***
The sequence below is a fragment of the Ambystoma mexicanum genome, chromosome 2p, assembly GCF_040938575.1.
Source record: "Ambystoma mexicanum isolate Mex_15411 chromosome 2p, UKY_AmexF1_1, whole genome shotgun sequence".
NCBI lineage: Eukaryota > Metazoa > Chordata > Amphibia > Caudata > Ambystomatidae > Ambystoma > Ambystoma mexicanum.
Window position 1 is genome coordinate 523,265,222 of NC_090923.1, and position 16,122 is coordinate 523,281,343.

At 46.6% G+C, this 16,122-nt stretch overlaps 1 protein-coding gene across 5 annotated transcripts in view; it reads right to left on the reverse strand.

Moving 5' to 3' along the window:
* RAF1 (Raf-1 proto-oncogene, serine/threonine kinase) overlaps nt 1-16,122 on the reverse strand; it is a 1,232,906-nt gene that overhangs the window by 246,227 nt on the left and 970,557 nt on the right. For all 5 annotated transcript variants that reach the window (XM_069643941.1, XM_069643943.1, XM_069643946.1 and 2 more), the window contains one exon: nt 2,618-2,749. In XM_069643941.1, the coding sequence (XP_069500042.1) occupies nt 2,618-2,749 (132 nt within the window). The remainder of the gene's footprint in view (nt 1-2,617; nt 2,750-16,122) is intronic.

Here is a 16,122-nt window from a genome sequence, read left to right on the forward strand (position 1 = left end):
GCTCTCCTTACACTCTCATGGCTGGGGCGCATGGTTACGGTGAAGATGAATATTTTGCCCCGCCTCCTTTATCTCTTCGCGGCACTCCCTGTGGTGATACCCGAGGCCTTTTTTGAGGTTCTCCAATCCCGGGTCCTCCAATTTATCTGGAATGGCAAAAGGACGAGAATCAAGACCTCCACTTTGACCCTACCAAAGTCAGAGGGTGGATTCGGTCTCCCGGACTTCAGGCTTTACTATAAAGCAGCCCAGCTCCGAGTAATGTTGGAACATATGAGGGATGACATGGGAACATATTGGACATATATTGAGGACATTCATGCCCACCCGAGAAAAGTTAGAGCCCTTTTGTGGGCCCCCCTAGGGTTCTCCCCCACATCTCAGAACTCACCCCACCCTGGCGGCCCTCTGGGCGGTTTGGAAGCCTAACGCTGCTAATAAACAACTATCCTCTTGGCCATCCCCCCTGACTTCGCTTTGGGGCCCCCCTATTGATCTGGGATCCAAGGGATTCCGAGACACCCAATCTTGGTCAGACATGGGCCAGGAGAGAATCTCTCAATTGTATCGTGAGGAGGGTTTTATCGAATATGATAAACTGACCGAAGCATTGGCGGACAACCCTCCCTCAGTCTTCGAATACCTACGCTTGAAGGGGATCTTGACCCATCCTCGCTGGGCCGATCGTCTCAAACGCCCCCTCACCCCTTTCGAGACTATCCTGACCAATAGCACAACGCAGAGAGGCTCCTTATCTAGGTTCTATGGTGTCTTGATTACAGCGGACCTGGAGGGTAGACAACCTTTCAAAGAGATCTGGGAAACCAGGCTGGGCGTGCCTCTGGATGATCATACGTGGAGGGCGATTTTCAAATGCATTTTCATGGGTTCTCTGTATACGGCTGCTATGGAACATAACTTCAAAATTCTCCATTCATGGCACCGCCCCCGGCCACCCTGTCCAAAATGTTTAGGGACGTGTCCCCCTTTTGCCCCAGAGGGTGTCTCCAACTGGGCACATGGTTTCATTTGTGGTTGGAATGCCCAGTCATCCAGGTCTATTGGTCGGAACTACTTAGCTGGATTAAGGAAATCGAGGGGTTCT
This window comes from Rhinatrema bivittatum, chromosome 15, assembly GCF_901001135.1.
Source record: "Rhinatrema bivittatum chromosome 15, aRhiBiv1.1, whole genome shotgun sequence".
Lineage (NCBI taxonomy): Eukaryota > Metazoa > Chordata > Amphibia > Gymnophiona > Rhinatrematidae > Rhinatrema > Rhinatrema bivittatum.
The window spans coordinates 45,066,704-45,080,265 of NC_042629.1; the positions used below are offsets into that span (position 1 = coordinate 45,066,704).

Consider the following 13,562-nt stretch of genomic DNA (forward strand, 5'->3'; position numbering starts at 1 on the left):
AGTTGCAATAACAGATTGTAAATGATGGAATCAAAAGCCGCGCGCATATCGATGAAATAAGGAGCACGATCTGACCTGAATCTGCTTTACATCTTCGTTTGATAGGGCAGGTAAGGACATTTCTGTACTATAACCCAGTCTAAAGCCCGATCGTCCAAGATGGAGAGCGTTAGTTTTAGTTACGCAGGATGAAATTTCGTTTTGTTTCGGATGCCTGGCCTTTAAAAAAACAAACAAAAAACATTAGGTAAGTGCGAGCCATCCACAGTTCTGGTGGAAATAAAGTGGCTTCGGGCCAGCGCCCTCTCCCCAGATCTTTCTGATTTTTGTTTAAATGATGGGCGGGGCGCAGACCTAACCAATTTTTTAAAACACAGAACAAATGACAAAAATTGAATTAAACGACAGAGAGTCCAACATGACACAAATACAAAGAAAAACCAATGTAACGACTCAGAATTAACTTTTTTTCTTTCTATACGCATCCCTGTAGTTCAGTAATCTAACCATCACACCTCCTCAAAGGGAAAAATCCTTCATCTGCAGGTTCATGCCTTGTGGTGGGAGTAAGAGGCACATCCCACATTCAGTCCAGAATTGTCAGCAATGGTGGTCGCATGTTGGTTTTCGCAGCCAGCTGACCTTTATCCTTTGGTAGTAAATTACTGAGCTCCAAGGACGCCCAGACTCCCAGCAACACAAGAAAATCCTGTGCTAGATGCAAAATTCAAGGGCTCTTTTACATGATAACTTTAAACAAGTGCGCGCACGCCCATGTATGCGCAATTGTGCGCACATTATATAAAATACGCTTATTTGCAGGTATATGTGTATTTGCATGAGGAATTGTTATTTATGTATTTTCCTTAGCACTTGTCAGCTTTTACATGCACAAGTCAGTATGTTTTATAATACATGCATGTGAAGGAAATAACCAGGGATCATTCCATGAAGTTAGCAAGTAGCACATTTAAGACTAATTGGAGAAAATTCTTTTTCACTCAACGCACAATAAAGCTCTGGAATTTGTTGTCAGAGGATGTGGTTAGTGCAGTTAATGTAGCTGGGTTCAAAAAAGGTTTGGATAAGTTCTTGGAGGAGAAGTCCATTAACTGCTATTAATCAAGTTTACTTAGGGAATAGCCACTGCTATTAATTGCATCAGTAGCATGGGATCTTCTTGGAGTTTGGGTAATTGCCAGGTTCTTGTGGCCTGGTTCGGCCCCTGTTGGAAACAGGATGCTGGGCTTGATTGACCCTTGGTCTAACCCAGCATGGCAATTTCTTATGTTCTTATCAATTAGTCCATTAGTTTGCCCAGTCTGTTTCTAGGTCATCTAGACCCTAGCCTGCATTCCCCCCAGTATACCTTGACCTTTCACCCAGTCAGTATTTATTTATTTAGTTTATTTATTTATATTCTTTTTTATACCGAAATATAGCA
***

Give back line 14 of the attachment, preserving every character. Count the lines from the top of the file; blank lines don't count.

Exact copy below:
Consider the following 13,562-nt stretch of genomic DNA (forward strand, 5'->3'; position numbering starts at 1 on the left):